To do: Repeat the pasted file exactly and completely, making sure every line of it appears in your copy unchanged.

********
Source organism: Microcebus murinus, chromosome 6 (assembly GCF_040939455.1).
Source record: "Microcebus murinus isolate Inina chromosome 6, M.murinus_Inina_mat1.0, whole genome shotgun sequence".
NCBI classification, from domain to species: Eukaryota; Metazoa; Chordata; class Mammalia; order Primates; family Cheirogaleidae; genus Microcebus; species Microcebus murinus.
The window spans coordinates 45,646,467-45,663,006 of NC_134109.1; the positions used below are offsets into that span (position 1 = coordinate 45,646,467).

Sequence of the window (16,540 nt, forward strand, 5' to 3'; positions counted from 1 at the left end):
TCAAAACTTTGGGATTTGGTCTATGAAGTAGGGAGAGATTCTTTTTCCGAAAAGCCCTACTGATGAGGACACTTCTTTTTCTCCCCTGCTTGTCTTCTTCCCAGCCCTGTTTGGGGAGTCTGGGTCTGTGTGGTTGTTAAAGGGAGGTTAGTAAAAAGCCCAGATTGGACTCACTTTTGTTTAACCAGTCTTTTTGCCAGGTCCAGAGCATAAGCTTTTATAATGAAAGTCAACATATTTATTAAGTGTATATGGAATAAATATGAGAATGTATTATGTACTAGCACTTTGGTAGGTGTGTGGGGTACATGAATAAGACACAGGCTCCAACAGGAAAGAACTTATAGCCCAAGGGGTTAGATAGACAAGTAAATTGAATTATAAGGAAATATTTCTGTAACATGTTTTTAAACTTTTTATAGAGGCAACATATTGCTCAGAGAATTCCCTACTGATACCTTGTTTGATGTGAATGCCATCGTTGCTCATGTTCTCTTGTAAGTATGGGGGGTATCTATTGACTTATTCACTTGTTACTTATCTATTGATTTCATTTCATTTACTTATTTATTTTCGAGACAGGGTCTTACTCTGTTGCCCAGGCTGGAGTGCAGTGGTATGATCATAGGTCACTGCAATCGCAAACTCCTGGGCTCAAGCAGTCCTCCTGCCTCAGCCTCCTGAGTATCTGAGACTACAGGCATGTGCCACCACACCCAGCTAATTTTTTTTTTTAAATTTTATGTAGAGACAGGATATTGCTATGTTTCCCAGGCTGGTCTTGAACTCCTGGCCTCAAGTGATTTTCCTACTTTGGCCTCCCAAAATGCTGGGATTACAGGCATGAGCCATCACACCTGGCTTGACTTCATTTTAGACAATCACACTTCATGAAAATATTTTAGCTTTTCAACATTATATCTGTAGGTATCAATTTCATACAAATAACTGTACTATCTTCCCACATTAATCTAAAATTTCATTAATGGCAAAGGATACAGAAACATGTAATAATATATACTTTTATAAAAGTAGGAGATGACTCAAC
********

Source organism: Microcebus murinus, chromosome 6 (assembly GCF_040939455.1).
Source record: "Microcebus murinus isolate Inina chromosome 6, M.murinus_Inina_mat1.0, whole genome shotgun sequence".
NCBI classification, from domain to species: Eukaryota; Metazoa; Chordata; class Mammalia; order Primates; family Cheirogaleidae; genus Microcebus; species Microcebus murinus.
The window spans coordinates 45,646,467-45,663,006 of NC_134109.1; the positions used below are offsets into that span (position 1 = coordinate 45,646,467).

Sequence of the window (16,540 nt, forward strand, 5' to 3'; positions counted from 1 at the left end):
TCAAAACTTTGGGATTTGGTCTATGAAGTAGGGAGAGATTCTTTTTCCGAAAAGCCCTACTGATGAGGACACTTCTTTTTCTCCCCTGCTTGTCTTCTTCCCAGCCCTGTTTGGGGAGTCTGGGTCTGTGTGGTTGTTAAAGGGAGGTTAGTAAAAAGCCCAGATTGGACTCACTTTTGTTTAACCAGTCTTTTTGCCAGGTCCAGAGCATAAGCTTTTATAATGAAAGTCAACATATTTATTAAGTGTATATGGAATAAATATGAGAATGTATTATGTACTAGCACTTTGGTAGGTGTGTGGGGTACATGAATAAGACACAGGCTCCAACAGGAAAGAACTTATAGCCCAAGGGGTTAGATAGACAAGTAAATTGAATTATAAGGAAATATTTCTGTAACATGTTTTTAAACTTTTTATAGAGGCAACATATTGCTCAGAGAATTCCCTACTGATACCTTGTTTGATGTGAATGCCATCGTTGCTCATGTTCTCTTGTAAGTATGGGGGGTATCTATTGACTTATTCACTTGTTACTTATCTATTGATTTCATTTCATTTACTTATTTATTTTCGAGACAGGGTCTTACTCTGTTGCCCAGGCTGGAGTGCAGTGGTATGATCATAGGTCACTGCAATCGCAAACTCCTGGGCTCAAGCAGTCCTCCTGCCTCAGCCTCCTGAGTATCTGAGACTACAGGCATGTGCCACCACACCCAGCTAATTTTTTTTTTTAAATTTTATGTAGAGACAGGATATTGCTATGTTTCCCAGGCTGGTCTTGAACTCCTGGCCTCAAGTGATTTTCCTACTTTGGCCTCCCAAAATGCTGGGATTACAGGCATGAGCCATCACACCTGGCTTGACTTCATTTTAGACAATCACACTTCATGAAAATATTTTAGCTTTTCAACATTATATCTGTAGGTATCAATTTCATACAAATAACTGTACTATCTTCCCACATTAATCTAAAATTTCATTAATGGCAAAGGATACAGAAACATGTAATAATATATACTTTTATAAAAGTAGGAGATGACTCAAC